I'm not a fan of flying. It is just such a necessity if you want to make your home in different places.
So many things can go wrong with your journey before it even starts. You just don't know what you don't know.
That's why we (Andrea) has a process. And, of course, process mitigates catastrophe. Though we can't do much about what happens in the air, we can do our best to be prepared on the ground.
Last week, it was time to take the suitcase down from the loft, dust it off, and fill it with all the goodies we wanted to take back to the United States.
We've started to get plenty good at packing. I'd say we almost have it down to a science. At least I think Andrea does.
Andrea is Ms. Checklist.
You could start the space shuttle with one of her checklists. It's a marvel to see. Everything is itemized. All tasks are prioritized, and a clear plan is put into place.
Mr. Phelps, your mission should you decide to accept is to make a clean getaway from Olde Cottage, St. Evenage, and arrive safely on the doorstep in Springboro, Ohio.
Operation Saddle Up
Objective: Smooth departure.
Everything starts about a week and a half early. T-10 Days. Little things like chocolate, tea, biscuits, and other delicacies like marmite, jelly babies, Cadbury's, and Hobnobs begin to pile up in the corner.
Next, we start what we call, "The Eating of The Fridge."
No more unnecessary food purchases are to be made. Nothing can be bought that cannot be consumed in the remaining time allotted for our stay.
There comes the point when absolutely no more food is allowed to go into the fridge.
The eating of the fridge includes an examination of expiration dates. We need to eat this by such and such a time. We need to make sure we have enough fruit for breakfast. Don't buy too much fruit. How much milk do we have? Exact measures now - We don't want any guesstimating going on.
When you see clothes start to appear on the couch downstairs, you know things are getting down to the wire.
Andrea looks me straight in the eye, "Okay, Scott, you have a week left. Don't tell me you have something more to take at the last minute."
"Aye, Aye Captain!"
As things get added, the piles start to get bigger.
Trial packing is completed, calculations made, estimates estimated, proportions were portioned.
Slide-rulers calibrated, weighing devices uncovered, and calculators are engaged.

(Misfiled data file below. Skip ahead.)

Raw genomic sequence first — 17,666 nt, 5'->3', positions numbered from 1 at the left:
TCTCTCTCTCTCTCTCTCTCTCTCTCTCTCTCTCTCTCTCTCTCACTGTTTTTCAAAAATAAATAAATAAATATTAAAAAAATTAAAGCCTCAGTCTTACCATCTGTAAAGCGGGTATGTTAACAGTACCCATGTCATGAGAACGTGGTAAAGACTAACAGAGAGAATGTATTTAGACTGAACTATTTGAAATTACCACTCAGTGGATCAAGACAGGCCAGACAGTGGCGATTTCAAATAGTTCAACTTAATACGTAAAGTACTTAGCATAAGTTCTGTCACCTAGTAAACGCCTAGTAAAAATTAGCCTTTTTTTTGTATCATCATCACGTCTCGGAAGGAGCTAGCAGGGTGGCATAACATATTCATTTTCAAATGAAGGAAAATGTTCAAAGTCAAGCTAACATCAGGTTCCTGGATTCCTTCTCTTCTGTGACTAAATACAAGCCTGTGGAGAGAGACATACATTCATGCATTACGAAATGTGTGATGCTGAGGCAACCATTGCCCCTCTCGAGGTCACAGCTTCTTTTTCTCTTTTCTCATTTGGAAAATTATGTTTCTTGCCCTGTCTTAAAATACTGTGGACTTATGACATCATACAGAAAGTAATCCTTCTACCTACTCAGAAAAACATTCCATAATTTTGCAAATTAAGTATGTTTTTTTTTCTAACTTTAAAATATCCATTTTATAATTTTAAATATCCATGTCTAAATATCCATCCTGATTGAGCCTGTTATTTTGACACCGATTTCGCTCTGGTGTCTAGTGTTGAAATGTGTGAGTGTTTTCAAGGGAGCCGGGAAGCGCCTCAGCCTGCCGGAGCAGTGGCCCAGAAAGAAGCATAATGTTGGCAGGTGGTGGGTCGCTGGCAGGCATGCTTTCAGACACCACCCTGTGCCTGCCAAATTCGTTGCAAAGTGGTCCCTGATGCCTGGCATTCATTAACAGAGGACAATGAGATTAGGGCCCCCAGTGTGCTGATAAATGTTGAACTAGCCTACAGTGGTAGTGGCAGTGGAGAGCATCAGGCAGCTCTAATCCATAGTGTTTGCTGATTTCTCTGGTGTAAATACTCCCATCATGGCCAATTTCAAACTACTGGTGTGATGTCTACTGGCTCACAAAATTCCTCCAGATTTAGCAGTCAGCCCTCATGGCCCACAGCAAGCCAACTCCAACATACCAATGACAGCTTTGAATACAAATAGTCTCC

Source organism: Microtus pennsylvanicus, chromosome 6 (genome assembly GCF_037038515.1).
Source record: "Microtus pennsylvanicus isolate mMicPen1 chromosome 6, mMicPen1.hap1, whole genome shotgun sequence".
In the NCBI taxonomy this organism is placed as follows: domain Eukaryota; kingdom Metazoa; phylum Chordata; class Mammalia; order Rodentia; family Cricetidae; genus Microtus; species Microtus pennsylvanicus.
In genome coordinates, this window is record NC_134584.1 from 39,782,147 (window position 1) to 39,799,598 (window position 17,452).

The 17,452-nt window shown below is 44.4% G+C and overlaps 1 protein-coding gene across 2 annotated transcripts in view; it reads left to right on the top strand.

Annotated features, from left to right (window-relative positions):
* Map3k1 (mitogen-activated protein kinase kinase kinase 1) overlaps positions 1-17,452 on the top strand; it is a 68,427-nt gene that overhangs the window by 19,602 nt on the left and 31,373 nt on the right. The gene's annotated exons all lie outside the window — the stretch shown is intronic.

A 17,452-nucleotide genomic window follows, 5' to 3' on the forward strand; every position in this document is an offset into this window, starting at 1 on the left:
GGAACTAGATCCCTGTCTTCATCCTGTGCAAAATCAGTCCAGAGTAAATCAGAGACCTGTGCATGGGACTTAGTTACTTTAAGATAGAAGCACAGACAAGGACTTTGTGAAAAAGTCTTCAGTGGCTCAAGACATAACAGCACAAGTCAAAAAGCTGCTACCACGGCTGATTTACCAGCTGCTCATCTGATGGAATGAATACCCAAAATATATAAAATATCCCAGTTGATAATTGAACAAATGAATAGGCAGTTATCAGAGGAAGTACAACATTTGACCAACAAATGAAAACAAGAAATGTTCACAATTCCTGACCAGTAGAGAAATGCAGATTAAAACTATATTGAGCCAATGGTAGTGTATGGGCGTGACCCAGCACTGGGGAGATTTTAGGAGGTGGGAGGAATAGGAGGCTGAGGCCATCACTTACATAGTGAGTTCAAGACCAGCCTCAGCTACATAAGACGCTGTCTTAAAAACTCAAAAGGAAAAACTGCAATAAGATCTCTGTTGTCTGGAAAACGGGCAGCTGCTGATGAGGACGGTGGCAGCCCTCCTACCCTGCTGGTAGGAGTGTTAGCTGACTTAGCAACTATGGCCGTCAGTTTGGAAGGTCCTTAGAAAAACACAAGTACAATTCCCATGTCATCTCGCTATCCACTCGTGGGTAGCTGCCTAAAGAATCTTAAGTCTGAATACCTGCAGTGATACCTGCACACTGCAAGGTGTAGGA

All is ready.
Sometimes we are a bit off. It's usually my fault.
We were planning to take only ONE suitcase to Cornwall.
When I say ONE suitcase, I mean one bag plus, two carry on suitcases, a rucksack (Backpack), one large purse, and a briefcase. But, only ONE large bag.
Our packing was going as was expected.
The trial pack went well.
Then, Scott said, "Hey, I'd like to take my oil painting set."
Andrea, "I thought I said no last-minute surprises?!?"
Scott, "Well, it looked like there was enough room in the suitcase."
Andrea, "I haven't included my toiletries yet."
I bowed my head, put my shoes on, and said, "Shall I get the other suitcase out of the garage then?"
Andrea, "Yes, you'd better."
We ended up taking two large suitcases. Thank you, Scott.
When we travel back to the States, it's not like going on holiday, we know we already have clothes and toiletries in Dayton. Packing is really minimal, however, meticulous account of contents is a must.
Andrea starts packing. Each suitcase has a packing list, a catalog of items and a photo reference of all things included. The reference sheet is included with carry-on packing materials, a copy to the file, and a copy hermetically sealed in an empty mayonnaise jar at the patio door.
If anything is lost, we're covered. Check and double-check.
Then comes the weighing of the suitcase. Fifty-one pounds is the limit.
I've got really good at this. I can usually estimate within a pound or two how heavy the suitcase is. My forearm is a calibrated machine. I'm usually right.
If it's too heavy triage needs to take place, or Scott goes to get another suitcase.
For the most part, everything goes smoothly. No big surprises.
Then there is leaving the house on the day.
The water is turned off, the suitcases staged, and Peter and Marilyn pull up in the drive. Peter is the loadmaster and Andrea directs traffic. Then - final checklist, please.
There is the obligatory last-minute checklist.
If you wonder why we have that checklist, well it's because one or the other of us has forgotten one of those essentials. Then there is complete panic.
One day I should tell the story of how an iPhone was left on the kitchen counter on departure.
Or how I've left my sunglasses at just about every place I've ever visited.
This time it was smooth sailing. Mitigation procedures - successful.
I'm back in Dayton. We're corporally intact with relative mentally stable.
Now, we need to plan for Phoenix.
Until next week, I wish you peace, health, and happiness.